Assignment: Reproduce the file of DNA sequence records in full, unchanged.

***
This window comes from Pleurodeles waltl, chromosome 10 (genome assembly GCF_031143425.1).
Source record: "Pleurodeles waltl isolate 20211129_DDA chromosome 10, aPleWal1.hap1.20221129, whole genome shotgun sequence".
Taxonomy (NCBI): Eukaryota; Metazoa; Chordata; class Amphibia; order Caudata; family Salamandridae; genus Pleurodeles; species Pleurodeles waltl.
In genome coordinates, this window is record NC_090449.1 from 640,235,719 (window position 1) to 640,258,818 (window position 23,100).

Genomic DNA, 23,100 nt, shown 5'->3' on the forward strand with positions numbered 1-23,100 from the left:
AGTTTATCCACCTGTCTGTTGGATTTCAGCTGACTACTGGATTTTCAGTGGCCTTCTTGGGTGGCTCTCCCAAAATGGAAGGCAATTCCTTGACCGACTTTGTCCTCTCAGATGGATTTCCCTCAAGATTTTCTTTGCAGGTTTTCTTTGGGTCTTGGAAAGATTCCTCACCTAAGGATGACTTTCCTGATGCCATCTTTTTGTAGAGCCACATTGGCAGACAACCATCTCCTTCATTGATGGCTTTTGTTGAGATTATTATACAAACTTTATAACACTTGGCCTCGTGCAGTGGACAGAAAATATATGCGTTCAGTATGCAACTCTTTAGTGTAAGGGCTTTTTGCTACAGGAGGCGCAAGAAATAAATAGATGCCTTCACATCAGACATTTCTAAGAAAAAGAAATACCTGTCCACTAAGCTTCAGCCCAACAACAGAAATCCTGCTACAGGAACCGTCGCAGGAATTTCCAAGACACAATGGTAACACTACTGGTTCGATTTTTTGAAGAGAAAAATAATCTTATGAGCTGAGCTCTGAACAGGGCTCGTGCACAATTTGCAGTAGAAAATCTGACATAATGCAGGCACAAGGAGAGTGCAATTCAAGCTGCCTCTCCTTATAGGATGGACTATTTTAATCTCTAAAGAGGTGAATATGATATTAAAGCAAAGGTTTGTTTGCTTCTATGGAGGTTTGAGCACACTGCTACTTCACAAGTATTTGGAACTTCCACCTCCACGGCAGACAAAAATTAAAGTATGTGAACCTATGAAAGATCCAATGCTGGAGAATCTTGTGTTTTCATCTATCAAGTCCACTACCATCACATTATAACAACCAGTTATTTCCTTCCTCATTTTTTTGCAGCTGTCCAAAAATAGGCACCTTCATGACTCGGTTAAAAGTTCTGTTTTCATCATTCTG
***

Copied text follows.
This window comes from Pleurodeles waltl, chromosome 10 (genome assembly GCF_031143425.1).
Source record: "Pleurodeles waltl isolate 20211129_DDA chromosome 10, aPleWal1.hap1.20221129, whole genome shotgun sequence".
Taxonomy (NCBI): Eukaryota; Metazoa; Chordata; class Amphibia; order Caudata; family Salamandridae; genus Pleurodeles; species Pleurodeles waltl.
In genome coordinates, this window is record NC_090449.1 from 640,235,719 (window position 1) to 640,258,818 (window position 23,100).

Genomic DNA, 23,100 nt, shown 5'->3' on the forward strand with positions numbered 1-23,100 from the left:
AGTTTATCCACCTGTCTGTTGGATTTCAGCTGACTACTGGATTTTCAGTGGCCTTCTTGGGTGGCTCTCCCAAAATGGAAGGCAATTCCTTGACCGACTTTGTCCTCTCAGATGGATTTCCCTCAAGATTTTCTTTGCAGGTTTTCTTTGGGTCTTGGAAAGATTCCTCACCTAAGGATGACTTTCCTGATGCCATCTTTTTGTAGAGCCACATTGGCAGACAACCATCTCCTTCATTGATGGCTTTTGTTGAGATTATTATACAAACTTTATAACACTTGGCCTCGTGCAGTGGACAGAAAATATATGCGTTCAGTATGCAACTCTTTAGTGTAAGGGCTTTTTGCTACAGGAGGCGCAAGAAATAAATAGATGCCTTCACATCAGACATTTCTAAGAAAAAGAAATACCTGTCCACTAAGCTTCAGCCCAACAACAGAAATCCTGCTACAGGAACCGTCGCAGGAATTTCCAAGACACAATGGTAACACTACTGGTTCGATTTTTTGAAGAGAAAAATAATCTTATGAGCTGAGCTCTGAACAGGGCTCGTGCACAATTTGCAGTAGAAAATCTGACATAATGCAGGCACAAGGAGAGTGCAATTCAAGCTGCCTCTCCTTATAGGATGGACTATTTTAATCTCTAAAGAGGTGAATATGATATTAAAGCAAAGGTTTGTTTGCTTCTATGGAGGTTTGAGCACACTGCTACTTCACAAGTATTTGGAACTTCCACCTCCACGGCAGACAAAAATTAAAGTATGTGAACCTATGAAAGATCCAATGCTGGAGAATCTTGTGTTTTCATCTATCAAGTCCACTACCATCACATTATAACAACCAGTTATTTCCTTCCTCATTTTTTTGCAGCTGTCCAAAAATAGGCACCTTCATGACTCGGTTAAAAGTTCTGTTTTCATCATTCTG